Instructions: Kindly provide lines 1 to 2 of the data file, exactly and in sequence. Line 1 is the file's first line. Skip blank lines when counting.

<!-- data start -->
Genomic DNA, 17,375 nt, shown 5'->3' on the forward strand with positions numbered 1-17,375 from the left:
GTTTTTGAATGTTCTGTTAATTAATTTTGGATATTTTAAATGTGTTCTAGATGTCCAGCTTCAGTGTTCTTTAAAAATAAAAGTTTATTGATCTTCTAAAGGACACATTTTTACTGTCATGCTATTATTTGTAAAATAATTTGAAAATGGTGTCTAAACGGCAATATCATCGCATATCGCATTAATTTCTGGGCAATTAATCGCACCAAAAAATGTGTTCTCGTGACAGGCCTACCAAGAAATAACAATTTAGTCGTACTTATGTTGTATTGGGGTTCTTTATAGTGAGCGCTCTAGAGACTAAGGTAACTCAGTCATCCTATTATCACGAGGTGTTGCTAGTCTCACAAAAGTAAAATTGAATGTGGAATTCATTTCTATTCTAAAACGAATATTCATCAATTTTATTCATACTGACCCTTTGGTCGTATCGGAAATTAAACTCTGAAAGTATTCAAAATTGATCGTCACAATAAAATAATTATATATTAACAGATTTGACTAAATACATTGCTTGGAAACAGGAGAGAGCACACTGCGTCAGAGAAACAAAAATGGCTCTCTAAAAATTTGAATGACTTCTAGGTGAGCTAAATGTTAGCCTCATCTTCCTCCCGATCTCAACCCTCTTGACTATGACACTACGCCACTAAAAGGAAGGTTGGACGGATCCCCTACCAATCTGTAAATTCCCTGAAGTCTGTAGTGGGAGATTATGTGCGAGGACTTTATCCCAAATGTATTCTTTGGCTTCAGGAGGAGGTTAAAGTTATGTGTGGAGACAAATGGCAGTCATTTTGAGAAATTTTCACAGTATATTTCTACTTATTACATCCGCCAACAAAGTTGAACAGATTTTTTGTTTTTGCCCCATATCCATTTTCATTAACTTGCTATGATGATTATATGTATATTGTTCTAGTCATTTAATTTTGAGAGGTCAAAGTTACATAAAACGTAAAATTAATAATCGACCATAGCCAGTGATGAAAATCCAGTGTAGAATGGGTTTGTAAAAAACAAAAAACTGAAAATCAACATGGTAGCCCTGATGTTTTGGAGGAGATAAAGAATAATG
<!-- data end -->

Genomic DNA, 17,375 nt, shown 5'->3' on the forward strand with positions numbered 1-17,375 from the left:
GTTTTTGAATGTTCTGTTAATTAATTTTGGATATTTTAAATGTGTTCTAGATGTCCAGCTTCAGTGTTCTTTAAAAATAAAAGTTTATTGATCTTCTAAAGGACACATTTTTACTGTCATGCTATTATTTGTAAAATAATTTGAAAATGGTGTCTAAACGGCAATATCATCGCATATCGCATTAATTTCTGGGCAATTAATCGCACCAAAAAATGTGTTCTCGTGACAGGCCTACCAAGAAATAACAATTTAGTCGTACTTATGTTGTATTGGGGTTCTTTATAGTGAGCGCTCTAGAGACTAAGGTAACTCAGTCATCCTATTATCACGAGGTGTTGCTAGTCTCACAAAAGTAAAATTGAATGTGGAATTCATTTCTATTCTAAAACGAATATTCATCAATTTTATTCATACTGACCCTTTGGTCGTATCGGAAATTAAACTCTGAAAGTATTCAAAATTGATCGTCACAATAAAATAATTATATATTAACAGATTTGACTAAATACATTGCTTGGAAACAGGAGAGAGCACACTGCGTCAGAGAAACAAAAATGGCTCTCTAAAAATTTGAATGACTTCTAGGTGAGCTAAATGTTAGCCTCATCTTCCTCCCGATCTCAACCCTCTTGACTATGACACTACGCCACTAAAAGGAAGGTTGGACGGATCCCCTACCAATCTGTAAATTCCCTGAAGTCTGTAGTGGGAGATTATGTGCGAGGACTTTATCCCAAATGTATTCTTTGGCTTCAGGAGGAGGTTAAAGTTATGTGTGGAGACAAATGGCAGTCATTTTGAGAAATTTTCACAGTATATTTCTACTTATTACATCCGCCAACAAAGTTGAACAGATTTTTTGTTTTTGCCCCATATCCATTTTCATTAACTTGCTATGATGATTATATGTATATTGTTCTAGTCATTTAATTTTGAGAGGTCAAAGTTACATAAAACGTAAAATTAATAATCGACCATAGCCAGTGATGAAAATCCAGTGTAGAATGGGTTTGTAAAAAACAAAAAACTGAAAATCAACATGGTAGCCCTGATGTTTTGGAGGAGATAAAGAATAATG